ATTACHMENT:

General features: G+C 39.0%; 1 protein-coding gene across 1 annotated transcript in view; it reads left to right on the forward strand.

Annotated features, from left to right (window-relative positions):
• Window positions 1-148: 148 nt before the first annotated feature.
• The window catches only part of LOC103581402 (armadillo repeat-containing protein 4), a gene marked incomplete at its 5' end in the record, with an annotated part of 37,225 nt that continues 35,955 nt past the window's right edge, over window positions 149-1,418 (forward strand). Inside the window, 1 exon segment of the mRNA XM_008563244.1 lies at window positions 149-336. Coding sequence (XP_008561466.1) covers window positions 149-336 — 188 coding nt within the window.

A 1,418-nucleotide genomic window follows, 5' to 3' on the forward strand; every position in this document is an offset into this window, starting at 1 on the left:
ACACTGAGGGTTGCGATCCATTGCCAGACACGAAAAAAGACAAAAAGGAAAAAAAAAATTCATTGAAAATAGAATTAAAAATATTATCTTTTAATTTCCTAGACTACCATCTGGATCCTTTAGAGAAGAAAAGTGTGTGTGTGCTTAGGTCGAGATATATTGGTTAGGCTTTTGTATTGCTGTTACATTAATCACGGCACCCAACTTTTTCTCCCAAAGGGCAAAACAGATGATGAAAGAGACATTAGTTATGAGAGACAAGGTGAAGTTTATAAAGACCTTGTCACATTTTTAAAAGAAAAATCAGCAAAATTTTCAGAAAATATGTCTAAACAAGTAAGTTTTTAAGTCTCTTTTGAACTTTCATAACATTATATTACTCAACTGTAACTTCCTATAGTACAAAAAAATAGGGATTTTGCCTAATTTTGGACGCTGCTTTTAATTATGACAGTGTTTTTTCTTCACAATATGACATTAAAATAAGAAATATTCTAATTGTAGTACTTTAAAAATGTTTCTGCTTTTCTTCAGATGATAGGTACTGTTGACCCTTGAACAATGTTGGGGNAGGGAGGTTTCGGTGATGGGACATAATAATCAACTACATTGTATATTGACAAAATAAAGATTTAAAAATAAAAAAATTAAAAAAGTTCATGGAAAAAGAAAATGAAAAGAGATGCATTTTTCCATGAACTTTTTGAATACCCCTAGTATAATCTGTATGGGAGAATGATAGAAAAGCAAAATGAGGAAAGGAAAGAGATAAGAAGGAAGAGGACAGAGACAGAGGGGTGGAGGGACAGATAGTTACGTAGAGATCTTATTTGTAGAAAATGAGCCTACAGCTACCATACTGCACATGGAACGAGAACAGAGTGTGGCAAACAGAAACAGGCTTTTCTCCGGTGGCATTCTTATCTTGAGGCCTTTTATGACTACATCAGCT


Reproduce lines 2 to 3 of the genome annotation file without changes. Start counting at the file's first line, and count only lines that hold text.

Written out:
Annotated features, from left to right (window-relative positions):
• Window positions 1-148: 148 nt before the first annotated feature.